Some gulls, like this Great Black-backed Gull, are actually quite handsome! - Photo by Zak

Some gulls, like this Great Black-backed Gull, are actually quite handsome! – Photo by Zak

First of all, gulls are actually cousins of the terns we’re working so hard to protect out on these islands, and these cousins have a lot in common. Both terns and gulls prefer to nest in large colonies, and lay their eggs in nests on the ground. They’re both strong fliers, capable of traveling long distances over the ocean (although nothing quite tops the pole-to-pole migration of the Arctic Tern).  Males and females of both tern and gull species are almost identical (although males tend to be a little bigger) and both parents work together to raise their chicks.

So why have gulls done so well when terns are in trouble? It all comes down to food. Gulls are opportunistic – they’ll eat anything. Terns are picky eaters – they generally only eat fresh-caught food they pluck from the water themselves. Like a tern, gulls also love fish. But they’ll also eat mussels, urchins, crabs, and in recent years, human refuse. They’ve learned to follow fishing boats, flock to open dumpsters, or sometimes snatch food right out of people’s hands. So gulls have thrived on these new abundant food sources, while terns have been struggling.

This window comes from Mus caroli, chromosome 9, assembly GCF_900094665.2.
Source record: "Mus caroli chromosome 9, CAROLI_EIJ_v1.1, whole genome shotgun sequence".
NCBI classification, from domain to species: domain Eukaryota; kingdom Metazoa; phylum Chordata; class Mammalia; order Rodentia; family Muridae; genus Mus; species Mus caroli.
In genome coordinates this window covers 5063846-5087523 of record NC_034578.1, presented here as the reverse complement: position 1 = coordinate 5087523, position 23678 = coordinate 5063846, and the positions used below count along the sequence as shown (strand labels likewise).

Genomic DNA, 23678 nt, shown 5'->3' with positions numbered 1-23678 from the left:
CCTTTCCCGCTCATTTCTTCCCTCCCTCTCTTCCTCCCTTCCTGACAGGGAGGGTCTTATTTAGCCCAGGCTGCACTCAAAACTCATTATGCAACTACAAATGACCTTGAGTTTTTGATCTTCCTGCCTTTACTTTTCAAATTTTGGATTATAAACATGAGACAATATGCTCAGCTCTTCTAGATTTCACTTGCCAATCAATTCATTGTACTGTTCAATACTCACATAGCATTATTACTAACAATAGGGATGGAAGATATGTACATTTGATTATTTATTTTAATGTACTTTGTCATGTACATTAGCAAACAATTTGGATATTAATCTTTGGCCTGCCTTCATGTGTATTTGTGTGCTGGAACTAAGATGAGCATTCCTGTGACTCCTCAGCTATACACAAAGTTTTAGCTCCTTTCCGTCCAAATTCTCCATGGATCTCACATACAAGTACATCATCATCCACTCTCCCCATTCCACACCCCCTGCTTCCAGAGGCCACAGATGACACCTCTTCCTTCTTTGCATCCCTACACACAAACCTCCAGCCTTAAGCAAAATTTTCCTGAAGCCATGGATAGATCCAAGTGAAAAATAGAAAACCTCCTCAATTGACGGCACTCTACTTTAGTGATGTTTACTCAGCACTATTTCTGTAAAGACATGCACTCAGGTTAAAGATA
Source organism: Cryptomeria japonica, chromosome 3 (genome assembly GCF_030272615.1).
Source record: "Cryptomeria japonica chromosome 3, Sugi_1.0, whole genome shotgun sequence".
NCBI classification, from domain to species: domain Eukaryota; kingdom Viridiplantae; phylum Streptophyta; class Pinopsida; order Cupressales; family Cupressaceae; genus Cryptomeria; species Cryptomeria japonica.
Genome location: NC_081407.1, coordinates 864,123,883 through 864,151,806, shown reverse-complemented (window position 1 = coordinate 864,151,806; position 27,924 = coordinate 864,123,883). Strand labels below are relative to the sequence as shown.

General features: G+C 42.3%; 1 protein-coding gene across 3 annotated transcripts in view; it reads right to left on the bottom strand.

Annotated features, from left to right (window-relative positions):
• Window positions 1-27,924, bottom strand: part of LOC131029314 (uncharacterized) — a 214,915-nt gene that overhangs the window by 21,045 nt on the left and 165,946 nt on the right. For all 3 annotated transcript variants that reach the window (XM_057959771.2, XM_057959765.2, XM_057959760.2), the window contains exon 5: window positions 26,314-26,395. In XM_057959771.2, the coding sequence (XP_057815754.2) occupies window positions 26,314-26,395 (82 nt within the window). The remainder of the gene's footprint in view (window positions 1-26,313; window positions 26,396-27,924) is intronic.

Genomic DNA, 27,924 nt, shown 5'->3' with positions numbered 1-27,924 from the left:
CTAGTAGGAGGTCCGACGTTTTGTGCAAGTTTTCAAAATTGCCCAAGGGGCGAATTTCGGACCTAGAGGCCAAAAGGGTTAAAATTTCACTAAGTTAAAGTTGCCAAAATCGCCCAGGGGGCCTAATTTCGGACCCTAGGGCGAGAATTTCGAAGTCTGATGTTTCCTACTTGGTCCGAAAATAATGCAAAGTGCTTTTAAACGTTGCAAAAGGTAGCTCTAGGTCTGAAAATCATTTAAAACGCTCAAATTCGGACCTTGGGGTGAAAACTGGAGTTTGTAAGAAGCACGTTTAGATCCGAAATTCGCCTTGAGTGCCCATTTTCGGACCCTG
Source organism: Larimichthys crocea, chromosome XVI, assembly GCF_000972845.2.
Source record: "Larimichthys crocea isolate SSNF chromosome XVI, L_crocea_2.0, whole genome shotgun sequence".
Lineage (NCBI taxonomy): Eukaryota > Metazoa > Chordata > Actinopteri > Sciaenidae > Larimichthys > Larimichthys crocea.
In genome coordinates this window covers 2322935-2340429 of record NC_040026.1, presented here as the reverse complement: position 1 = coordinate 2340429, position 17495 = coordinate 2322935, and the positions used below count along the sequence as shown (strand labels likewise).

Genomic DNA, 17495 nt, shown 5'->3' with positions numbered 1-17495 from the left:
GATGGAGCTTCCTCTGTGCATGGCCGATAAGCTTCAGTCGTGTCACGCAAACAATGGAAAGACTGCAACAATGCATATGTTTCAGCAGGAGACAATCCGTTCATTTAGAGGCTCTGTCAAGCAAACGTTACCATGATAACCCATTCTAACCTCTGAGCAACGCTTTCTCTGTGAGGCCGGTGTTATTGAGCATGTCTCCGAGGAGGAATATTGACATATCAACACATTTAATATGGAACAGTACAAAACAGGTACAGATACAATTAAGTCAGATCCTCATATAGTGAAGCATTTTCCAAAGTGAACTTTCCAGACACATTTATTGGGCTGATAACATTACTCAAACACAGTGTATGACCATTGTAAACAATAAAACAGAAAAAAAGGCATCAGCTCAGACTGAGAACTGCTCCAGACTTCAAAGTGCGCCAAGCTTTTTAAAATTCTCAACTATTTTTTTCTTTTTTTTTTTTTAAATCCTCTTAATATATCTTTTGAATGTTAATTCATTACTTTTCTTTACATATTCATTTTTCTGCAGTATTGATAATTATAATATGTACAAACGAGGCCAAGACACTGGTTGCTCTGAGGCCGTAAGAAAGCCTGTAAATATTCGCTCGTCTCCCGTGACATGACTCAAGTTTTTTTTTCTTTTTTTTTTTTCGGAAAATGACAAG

A Herring Gull, Metinic's most common gull - Photo by Zak

A Herring Gull, Metinic’s most common gull – Photo by Zak

But we and the Refuge have been wondering, where exactly do Refuge Island gulls get their food? Does a gull here on Metinic fly all the way to the mainland for a meal? Or do they stay local and snack in the intertidal zone? This year is the pilot year of a study to answer those very questions with the help of GPS.

So, what’s the plan?

Step 1: Catch a gull.

The best way to do this is on the nest. The setup is simple enough: the gull sits on a string tied to a wooden prop. The prop separates into two pieces and the box falls down, capturing the gull. We replace the real eggs with wooden ones so they won’t accidentally get crushed. Sounds easy enough, right? Maybe not.

Some people call gulls rats with wings – and it’s not a total misnomer. Both rats and gulls are a lot smarter than many people think.  It took us several hours of trapping to catch our first Herring Gull.

Catch me if you can!

Catch me if you can! AKA, Gulls – 3, Biologist-0

Step 2: Attach a GPS Logger